In any event, theft and privacy policies should be clearly posted and electronically acknowledged by Wi-Fi users. Hotel owners and managers also should take the opportunity to update their existing operating rules and policies to address coworking.

Another important area to consider is insurance. Supplemental coverage may be necessary to ensure that the hotel is adequately covered for potential personal injury and personal property damage claims from coworking customers.

Fire evacuation and other emergency plans should be reviewed and updated. Modifying the lobby to accommodate additional people may require approval from the local fire department. Moreover, the hotel's certificate of occupancy should be reviewed and possibly amended. Among other things, designs for coworking space should contemplate maximum occupancy restrictions, emergency exit locations and the requirements of the Americans with Disabilities Act as well as any other applicable local laws or ordinances.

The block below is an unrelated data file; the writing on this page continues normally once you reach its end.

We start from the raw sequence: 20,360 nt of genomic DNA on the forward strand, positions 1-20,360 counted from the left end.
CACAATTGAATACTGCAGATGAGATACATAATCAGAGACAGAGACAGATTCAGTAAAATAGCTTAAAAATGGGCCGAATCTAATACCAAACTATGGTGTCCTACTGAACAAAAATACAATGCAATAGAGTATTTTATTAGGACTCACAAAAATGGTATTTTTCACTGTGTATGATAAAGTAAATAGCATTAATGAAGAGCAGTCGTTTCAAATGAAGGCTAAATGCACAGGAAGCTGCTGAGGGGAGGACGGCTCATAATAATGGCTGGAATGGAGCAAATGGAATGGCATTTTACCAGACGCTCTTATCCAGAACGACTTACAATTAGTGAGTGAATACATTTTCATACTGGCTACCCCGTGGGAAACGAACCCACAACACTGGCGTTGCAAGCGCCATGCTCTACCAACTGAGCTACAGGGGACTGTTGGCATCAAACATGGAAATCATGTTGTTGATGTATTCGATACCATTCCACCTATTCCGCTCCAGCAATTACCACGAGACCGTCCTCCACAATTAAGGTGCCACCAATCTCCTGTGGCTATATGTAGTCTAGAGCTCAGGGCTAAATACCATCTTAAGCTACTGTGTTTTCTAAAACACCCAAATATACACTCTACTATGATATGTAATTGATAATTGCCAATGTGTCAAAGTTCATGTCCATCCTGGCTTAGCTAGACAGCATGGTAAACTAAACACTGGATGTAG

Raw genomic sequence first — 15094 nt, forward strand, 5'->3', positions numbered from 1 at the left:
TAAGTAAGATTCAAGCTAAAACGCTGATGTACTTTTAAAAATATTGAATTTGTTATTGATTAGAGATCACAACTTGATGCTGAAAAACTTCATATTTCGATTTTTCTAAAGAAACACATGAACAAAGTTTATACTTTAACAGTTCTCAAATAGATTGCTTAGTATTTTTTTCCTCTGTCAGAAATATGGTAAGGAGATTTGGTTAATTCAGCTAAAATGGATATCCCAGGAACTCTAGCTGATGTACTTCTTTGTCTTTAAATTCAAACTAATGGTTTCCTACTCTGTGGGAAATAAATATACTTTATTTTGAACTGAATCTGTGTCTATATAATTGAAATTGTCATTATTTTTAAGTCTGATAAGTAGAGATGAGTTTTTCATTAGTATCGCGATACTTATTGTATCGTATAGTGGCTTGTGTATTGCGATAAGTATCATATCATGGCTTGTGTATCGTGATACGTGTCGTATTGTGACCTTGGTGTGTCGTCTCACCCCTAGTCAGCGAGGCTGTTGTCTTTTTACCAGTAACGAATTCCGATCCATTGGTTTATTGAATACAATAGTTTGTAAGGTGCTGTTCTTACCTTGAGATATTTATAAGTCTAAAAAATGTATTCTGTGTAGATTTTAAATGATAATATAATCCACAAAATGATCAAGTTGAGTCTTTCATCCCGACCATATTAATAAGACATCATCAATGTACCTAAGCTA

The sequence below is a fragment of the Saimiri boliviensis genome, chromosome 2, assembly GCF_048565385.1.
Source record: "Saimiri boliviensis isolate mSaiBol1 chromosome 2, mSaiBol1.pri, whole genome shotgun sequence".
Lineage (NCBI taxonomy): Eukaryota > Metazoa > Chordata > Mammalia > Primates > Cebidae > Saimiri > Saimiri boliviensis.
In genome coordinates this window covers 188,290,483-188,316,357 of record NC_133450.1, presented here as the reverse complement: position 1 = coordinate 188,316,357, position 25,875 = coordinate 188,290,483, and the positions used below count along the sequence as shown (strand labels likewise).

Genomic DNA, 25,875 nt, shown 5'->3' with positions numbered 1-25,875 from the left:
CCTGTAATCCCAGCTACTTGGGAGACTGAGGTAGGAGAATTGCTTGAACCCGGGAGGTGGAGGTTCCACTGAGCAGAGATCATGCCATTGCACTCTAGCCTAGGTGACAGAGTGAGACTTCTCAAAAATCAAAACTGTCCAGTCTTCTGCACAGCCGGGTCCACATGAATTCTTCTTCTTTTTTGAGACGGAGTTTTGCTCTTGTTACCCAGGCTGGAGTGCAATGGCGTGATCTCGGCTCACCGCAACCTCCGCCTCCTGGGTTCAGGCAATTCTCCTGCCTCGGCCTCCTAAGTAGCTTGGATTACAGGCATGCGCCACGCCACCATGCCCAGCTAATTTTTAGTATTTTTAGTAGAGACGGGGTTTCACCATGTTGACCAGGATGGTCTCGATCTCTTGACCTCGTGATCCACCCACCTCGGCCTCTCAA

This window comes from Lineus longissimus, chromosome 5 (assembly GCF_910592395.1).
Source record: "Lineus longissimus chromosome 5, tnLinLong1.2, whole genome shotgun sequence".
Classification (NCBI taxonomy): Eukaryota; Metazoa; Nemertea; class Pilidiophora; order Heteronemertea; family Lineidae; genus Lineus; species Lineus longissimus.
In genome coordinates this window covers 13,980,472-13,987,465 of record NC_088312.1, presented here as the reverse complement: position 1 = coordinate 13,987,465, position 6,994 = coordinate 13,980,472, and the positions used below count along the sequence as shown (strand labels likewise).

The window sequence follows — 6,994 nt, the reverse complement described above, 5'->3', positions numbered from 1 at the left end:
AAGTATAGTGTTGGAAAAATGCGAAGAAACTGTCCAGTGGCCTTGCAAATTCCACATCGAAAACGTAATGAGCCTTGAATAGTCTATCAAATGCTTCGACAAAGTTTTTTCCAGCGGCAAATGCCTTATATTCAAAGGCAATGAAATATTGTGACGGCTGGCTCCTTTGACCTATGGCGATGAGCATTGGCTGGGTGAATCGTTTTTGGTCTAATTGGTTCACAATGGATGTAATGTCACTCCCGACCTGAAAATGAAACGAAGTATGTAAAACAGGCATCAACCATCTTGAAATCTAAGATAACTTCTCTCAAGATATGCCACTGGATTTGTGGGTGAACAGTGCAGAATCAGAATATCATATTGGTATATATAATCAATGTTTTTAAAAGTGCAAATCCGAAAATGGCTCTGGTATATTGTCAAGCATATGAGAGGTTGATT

Hiring a Third-Party Coworking Operator

The governing documents may restrict the hotel’s ability to contract with a third party to manage the coworking operation. While certain hotel brands have created their own coworking brand guidelines, there are several companies that specialize in managing coworking spaces.

Before engaging a third-party operator, hotels should conduct their due diligence of the operator and visit its existing operations. The hotel should ensure that the operator is able to comply with the applicable brand standards and that a mechanism exists in the agreement with the operator for terminating the operator with minimal disruption to the hotel's operations if the operator does not satisfy its obligations.

Joseph A. Guay is a partner in Holland & Knight's New York office and serves as the firm's Real Estate Section leader and co-chair of the Hospitality, Resort and Timeshare Group. Herman Lipkis is a real estate and hospitality attorney in the firm’s Fort Lauderdale, Fla., office.